When Fred Flarsky reunites with his first crush, one of the most influential women in the world, Charlotte Field, he charms her. As she prepares to make a run for the Presidency, Charlotte hires Fred as her speechwriter and sparks fly.
On the eve of their high school graduation, two academic superstars and best friends realize they should have worked less and played more. Determined not to fall short of their peers, the girls try to cram four years of fun into one night.
We all have a superhero inside us, it just takes a bit of magic to bring it out. In Billy Batson's case, by shouting out one word - SHAZAM. - this streetwise fourteen-year-old foster kid can turn into the grown-up superhero Shazam.
Fred Flarsky (Seth Rogen) is a gifted and free-spirited journalist with an affinity for trouble. Charlotte Field (Charlize Theron) is one of the most influential women in the world. Smart, sophisticated, and accomplished, she's a powerhouse diplomat with a talent for...well, mostly everything. The two have nothing in common, except that she was his babysitter and childhood crush. When Fred unexpectedly reconnects with Charlotte, he charms her with his self-deprecating humor and his memories of her youthful idealism. As she prepares to make a run for the Presidency, Charlotte impulsively hires Fred as her speechwriter, much to the dismay of her trusted advisors. A fish out of water on Charlotte's elite team, Fred is unprepared for her glamourous lifestyle in the limelight. However, sparks fly as their unmistakable chemistry leads to a round-the-world romance and a series of unexpected and dangerous incidents.
Seth Rogan and O'Shea Jackson, Jr. play college roommates. In real life, Rogan is nine years older than Jackson. See more »
In the first exterior shot of the Secretary's plane on the way to Sweden an airborne 747 is shown. The exterior scene upon exiting the plane shows what is likely a 767 or 777. The distinctive hump of a 747 is gone. See more »
Long Shot is a comedy featuring the 'out-there' journalist Fred Flarsky (Seth Rogan) who has been holding a candle for the glacial ice-queen Charlotte Field (Charlize Theron) for nearly twenty years. At the age of 16 she was his babysitter. Always with an interest in school issues, she has now risen to the dizzy heights of secretary ("of State") to the President of the United States (Bob Odenkirk). With Charlotte getting the opportunity to run for President, fate arranges for Fred to get hired as a speechwriter on the team to help inject some necessary humour into Charlotte's icy public persona. But in terms of romantic options, the shell-suited Fred is surely #punching isn't he?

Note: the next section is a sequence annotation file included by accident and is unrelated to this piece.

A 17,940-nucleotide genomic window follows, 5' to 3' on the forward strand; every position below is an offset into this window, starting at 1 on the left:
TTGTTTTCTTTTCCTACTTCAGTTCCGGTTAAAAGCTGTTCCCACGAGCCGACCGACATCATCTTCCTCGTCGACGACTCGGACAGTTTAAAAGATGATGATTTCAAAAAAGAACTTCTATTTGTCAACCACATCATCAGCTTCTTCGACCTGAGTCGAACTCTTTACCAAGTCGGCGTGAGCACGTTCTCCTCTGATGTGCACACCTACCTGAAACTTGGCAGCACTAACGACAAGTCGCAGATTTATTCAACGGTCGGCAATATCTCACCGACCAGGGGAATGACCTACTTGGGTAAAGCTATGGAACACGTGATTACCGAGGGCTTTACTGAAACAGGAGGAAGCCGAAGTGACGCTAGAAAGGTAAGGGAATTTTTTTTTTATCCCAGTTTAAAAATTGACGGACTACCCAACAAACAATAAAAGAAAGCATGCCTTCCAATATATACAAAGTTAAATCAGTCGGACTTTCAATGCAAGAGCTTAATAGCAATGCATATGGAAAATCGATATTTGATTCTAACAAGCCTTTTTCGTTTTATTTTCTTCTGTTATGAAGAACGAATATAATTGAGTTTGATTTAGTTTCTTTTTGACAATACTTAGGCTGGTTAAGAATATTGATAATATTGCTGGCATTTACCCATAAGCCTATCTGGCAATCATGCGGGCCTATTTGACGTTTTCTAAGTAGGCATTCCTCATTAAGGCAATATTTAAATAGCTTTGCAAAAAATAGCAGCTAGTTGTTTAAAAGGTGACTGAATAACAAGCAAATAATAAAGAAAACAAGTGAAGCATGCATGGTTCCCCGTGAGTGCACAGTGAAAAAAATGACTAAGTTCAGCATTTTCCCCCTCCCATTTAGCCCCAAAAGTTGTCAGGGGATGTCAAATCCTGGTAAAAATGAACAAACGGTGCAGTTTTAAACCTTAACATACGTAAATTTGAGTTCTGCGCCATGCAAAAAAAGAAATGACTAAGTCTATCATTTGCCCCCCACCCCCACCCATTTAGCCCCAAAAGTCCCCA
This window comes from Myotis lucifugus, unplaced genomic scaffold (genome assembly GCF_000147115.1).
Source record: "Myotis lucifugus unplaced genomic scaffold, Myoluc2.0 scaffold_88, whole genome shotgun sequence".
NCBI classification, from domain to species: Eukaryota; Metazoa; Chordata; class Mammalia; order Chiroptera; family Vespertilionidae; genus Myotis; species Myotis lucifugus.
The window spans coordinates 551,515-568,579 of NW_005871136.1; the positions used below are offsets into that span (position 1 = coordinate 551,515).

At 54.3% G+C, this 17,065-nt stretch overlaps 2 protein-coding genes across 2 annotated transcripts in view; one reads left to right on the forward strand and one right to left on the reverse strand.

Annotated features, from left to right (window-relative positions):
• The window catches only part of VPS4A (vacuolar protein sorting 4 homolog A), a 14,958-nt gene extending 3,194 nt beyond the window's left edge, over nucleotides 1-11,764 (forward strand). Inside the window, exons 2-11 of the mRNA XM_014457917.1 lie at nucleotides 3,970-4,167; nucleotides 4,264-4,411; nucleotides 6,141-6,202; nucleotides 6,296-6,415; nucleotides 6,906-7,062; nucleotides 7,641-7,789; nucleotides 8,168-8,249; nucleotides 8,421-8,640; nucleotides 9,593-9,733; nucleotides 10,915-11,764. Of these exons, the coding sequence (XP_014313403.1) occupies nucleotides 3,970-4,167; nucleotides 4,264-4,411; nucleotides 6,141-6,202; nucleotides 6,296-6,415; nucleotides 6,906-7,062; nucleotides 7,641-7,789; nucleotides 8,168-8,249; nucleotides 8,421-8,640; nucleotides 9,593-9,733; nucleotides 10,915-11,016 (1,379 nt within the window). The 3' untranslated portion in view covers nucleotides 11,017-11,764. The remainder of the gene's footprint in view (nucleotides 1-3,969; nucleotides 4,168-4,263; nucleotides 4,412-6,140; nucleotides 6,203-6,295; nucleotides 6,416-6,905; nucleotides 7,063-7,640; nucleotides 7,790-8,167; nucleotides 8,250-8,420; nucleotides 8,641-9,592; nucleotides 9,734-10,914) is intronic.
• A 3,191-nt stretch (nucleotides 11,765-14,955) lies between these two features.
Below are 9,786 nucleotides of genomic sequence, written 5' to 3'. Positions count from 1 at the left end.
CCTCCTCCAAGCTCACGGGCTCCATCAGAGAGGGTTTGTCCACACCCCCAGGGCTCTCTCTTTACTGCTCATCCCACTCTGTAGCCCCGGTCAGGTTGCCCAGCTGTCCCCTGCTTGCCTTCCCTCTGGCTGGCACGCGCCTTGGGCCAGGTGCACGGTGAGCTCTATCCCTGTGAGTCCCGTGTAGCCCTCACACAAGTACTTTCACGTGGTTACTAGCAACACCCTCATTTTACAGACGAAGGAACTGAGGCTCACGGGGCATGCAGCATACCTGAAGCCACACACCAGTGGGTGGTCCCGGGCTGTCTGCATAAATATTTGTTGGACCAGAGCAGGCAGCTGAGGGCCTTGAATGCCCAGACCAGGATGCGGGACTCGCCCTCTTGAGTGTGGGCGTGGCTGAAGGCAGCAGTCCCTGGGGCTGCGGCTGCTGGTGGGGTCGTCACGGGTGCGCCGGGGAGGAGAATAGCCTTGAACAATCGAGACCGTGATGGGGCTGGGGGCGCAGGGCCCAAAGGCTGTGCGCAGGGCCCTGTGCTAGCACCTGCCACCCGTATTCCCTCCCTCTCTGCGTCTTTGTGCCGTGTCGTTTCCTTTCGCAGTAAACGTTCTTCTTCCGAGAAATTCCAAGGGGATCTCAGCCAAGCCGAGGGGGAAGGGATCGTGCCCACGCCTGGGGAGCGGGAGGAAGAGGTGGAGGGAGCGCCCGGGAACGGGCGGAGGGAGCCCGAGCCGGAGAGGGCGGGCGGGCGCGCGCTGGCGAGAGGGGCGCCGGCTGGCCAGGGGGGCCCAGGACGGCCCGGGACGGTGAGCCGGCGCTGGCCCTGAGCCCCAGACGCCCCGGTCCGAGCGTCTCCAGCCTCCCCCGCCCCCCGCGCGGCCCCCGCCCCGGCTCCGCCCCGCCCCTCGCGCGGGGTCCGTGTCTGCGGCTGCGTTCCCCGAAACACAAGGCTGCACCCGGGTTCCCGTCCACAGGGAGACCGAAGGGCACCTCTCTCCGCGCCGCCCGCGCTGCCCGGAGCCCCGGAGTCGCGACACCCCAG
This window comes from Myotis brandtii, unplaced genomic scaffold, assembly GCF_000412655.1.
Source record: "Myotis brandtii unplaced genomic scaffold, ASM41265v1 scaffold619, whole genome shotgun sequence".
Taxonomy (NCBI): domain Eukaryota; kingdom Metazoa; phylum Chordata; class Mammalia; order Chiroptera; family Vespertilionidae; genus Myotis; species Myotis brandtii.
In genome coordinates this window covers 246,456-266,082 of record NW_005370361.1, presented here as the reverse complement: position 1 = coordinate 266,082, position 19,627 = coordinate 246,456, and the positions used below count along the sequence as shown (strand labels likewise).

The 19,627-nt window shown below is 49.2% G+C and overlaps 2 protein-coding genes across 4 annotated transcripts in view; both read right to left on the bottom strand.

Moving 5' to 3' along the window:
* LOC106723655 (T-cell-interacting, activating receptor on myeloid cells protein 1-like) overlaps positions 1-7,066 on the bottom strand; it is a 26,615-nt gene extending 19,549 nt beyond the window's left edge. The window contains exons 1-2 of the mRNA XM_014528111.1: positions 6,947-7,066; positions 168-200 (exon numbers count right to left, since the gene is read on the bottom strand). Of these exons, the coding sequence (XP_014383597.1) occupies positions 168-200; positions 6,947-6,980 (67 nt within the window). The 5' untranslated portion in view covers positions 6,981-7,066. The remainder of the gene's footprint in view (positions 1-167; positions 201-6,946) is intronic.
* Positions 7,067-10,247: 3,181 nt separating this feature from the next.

Getting the balance right for a "romantic comedy" is a tricky job, but "Long Shot" just about gets it spot on. The comedy is sharp with a whole heap of great lines, some of which will need a second watch to catch. It's also pleasingly politically incorrect, with US news anchors in particular being lampooned for their appallingly sexist language.
Just occasionally, the humour flips into Farrelly-levels of dubious taste (one "Mary-style" incident in particular was, for me, very funny but might test some viewer's "ugh" button). The film also earns its UK15 certificate from the extensive array of "F" words utilized, and for some casual drug use.
Romantically, the film harks back to a classic blockbuster of 1990, but is well done and touching.
The sharp and tight screenplay was written by Dan Sterling, who wrote the internationally controversial Seth Rogen/James Franco comedy "The Interview" from 2014, and Liz Hannah, whose movie screenplay debut was the Spielberg drama "The Post".
Behind the camera is Jonathan Levine, who previously directed the pretty awful "Snatched" from 2017 (a film I have started watching on a plane but never finished) but on the flip side he has on his bio the interesting rom-com-zombie film "Warm Bodies" and the moving cancer comedy "50:50", also with Rogan, from 2011.
Also worthy of note in the technical department is the cinematography by Yves Bélanger ("The Mule", "Brooklyn", "Dallas Buyers Club") with some lovely angles and tracking shots (a kitchen dance scene has an impressively leisurely track-away).
Seth Rogen is a bit of an acquired taste: he's like the US version of Johnny Vegas. Here he is suitably geeky when he needs to be, but has the range to make some of the pathos work in the inevitable "downer" scenes. Theron is absolutely gorgeous on-screen (although unlike the US anchors I OBVIOUSLY also appreciate her style and acting ability!). She really is the Grace Kelly of the modern age. She's no stranger to comedy, having been in the other Seth (Macfarlane)'s "A Million Ways to Die in the West". But she seems to be more comfortable with this material, and again gets the mix of comedy, romance and drama spot-on.
The strong supporting cast includes the unknown (to me) June Diane Raphael who is very effective at the cock-blocking Maggie, Charlotte's aide; O'Shea Jackson Jr. as Fred's buddy Lance; and Ravi Patel as the staffer Tom.
But winning the prize for the most unrecognizable cast member was Andy Serkis as the wizened old Rupert Murdoch-style media tycoon Parker Wembley: I genuinely got a shock as the titles rolled that this was him.
Although possibly causing offence to some, this is a fine example of a US comedy that delivers consistent laughs. Most of the audience chatter coming out of the screening was positive. At just over 2 hours, it breaks my "90 minute comedy" rule, but just about gets away with it. It's not quite for me at the bar of "Game Night", but it's pretty close. Recommended.
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